A Picture of How
Financial Markets Once Functioned
Saw this picture on social media last week. It really captured my attention. Let me share with you a few thoughts.
First, notice how the girls are sitting and watching the entire spectacle. If I had to make a wager, one of the girls probably thought the idea up in the first place.
Second, you have to love the courage of boy number five at the end of the body line. He looks pretty relaxed for a guy most likely to need a visit to the hospital in a few seconds.
Next, check out the father watching the whole thing unfold from the steps of his home. He is taking it all in. Notice he’s not running around worried about the safety of anyone or the fact that there is zero safety equipment in play here. Nope, he’s just a spectator saying to himself “kids will be kids.”
Then you have the ramp. The cinderblock supports are suspect at best and the 120 degree “V” where the ramp meets the road does not make for a smooth takeoff. (You’d think the adult watching might have pointed that out but that would take away the learning opportunity, wouldn’t it)? Clearly, this plan came together quickly. Find some stuff…make a ramp…jump some bodies like Evel Knievel.
Finally we have the legend-guy jumper. No helmet, no safety gear, no weighted or specialized bike. (It even still has a kick stand on it). I bet that bike weighs 45 lbs. at least. The lack of planning, quality materials and poor prospects of a successful outcome are not a concern in this picture. Right in THAT moment, he is giving it his best shot…pure and simple.
What cracked me up was just how accurately this image represented the timeframe it was taken in. Kids just went out and did stuff. Little or no supervision. Good stuff and bad stuff happened….and, as long as they lived, they learned from their mistakes.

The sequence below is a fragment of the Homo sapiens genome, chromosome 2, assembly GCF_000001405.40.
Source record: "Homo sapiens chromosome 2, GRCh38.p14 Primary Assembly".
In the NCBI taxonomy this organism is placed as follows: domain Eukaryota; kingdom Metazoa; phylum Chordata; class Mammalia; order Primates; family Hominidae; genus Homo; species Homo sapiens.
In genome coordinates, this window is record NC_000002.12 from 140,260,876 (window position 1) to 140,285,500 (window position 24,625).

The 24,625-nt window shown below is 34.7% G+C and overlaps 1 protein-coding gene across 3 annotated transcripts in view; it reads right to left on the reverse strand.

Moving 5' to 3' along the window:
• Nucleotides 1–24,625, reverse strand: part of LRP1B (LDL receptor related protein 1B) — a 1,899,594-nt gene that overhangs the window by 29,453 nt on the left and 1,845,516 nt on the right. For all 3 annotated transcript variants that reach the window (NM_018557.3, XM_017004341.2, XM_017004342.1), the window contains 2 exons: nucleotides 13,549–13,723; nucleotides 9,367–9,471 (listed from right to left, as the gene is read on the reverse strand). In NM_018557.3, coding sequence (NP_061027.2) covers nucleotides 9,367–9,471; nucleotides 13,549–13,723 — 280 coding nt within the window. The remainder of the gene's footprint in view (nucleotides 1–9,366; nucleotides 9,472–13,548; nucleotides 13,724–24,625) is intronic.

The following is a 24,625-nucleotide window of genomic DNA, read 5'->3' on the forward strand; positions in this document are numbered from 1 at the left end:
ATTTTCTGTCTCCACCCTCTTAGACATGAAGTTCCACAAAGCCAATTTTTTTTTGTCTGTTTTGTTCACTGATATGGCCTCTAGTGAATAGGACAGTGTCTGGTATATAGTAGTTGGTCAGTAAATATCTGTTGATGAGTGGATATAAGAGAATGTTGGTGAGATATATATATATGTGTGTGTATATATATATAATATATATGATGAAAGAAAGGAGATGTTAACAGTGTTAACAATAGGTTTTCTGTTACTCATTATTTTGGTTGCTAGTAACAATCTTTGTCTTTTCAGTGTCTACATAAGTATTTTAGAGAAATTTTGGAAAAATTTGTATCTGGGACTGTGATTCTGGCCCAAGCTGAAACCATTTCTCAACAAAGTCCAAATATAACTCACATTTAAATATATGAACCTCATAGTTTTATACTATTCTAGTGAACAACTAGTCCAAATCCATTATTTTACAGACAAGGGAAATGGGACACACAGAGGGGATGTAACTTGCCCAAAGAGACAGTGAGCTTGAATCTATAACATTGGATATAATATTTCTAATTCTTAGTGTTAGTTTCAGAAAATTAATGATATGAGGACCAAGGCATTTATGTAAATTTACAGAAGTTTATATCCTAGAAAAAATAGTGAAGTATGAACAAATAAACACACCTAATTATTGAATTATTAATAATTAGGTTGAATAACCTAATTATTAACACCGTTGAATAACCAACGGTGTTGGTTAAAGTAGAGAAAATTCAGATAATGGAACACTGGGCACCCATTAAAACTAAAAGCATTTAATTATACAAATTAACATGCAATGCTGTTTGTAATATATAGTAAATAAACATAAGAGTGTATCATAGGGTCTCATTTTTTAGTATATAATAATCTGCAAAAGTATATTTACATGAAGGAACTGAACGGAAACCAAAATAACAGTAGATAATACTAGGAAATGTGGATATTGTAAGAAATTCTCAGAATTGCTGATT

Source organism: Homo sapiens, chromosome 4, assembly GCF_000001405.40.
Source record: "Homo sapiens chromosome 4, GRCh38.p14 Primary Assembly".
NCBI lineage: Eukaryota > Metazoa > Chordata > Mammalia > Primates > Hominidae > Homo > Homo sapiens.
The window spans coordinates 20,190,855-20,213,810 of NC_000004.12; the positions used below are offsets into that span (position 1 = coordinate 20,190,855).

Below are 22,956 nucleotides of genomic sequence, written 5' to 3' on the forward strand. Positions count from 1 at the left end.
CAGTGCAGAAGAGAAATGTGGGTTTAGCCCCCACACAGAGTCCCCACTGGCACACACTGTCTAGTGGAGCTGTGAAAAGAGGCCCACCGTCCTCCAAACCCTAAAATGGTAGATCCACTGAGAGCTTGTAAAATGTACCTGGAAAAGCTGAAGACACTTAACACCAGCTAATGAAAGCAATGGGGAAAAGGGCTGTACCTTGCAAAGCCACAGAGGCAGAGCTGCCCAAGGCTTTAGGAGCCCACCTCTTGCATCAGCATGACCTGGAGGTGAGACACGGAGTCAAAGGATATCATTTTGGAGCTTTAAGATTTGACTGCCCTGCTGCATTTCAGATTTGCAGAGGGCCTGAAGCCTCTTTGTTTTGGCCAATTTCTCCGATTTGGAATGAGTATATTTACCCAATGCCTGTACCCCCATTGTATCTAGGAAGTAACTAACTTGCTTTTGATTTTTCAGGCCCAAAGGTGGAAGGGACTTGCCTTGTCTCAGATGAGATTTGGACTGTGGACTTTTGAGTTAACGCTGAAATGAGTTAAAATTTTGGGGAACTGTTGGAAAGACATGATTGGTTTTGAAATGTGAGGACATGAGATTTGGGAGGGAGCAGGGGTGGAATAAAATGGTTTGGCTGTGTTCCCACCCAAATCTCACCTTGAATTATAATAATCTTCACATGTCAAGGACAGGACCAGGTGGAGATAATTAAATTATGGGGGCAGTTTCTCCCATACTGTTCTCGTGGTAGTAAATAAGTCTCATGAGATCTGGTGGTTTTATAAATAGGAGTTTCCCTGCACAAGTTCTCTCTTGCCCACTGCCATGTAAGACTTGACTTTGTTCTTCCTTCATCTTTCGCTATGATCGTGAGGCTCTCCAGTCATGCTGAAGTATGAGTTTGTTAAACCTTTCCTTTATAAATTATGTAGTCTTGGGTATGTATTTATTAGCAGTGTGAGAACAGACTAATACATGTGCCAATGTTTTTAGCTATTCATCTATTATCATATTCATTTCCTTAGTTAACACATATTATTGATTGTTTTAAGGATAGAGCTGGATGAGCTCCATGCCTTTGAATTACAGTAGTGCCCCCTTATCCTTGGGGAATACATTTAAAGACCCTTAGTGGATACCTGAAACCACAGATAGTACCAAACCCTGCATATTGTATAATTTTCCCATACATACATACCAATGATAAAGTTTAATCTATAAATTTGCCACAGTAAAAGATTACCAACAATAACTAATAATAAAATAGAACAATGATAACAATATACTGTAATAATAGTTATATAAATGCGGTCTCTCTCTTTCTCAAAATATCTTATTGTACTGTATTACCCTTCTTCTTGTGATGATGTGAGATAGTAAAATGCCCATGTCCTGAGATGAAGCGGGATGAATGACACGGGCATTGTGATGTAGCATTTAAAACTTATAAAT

Financial markets used to be like this too.
There was nobody trying to pull some proverbial financial lever or push some interest rate string to smooth out every economic bump in the road. The participants in the market place created the prices of assets via willing buyers and sellers.
Let’s face it. If the soaring bike crashes or kid number five gets landed on and needs medical assistance, the adult watching in the background will get up and help out. But it will have to be pretty bad before the kid gets driven to the hospital. More likely, the adult will say “it’s only a scratch, you’ll be alright in a minute.”
In the same way, financial markets were once allowed to sort out their own dislocations. Yes the authorities were there to act if necessary but the threshold for necessary was much higher than today.
Which leads me to my punchline: There are some serious downside risks, especially to Canada given our nation’s much higher relative real estate prices and the Canadian economy’s overall higher exposure to real estate related industries.
I’m not saying it is going to happen any more than I think kids are going to go back to playing like they did in the 1970s. But the level of inflation the world is experiencing has become deleterious to average households and it needs to be reined in.
I don’t think it can be overstated. When oil, gas and food prices are surging the average household is getting stressed. Remember when you pay an extra $50 to fill your gas tank you don’t get to drive an extra 100 kilometers. You just pay more. Same when you pay $29.00/lb. for streaks for your family. Same number of steaks as before…just more money spent.
Thanks for the replies to my more action oriented email on Wednesday. It always helps me when you touch base if you are unsure about anything.
Have a good weekend!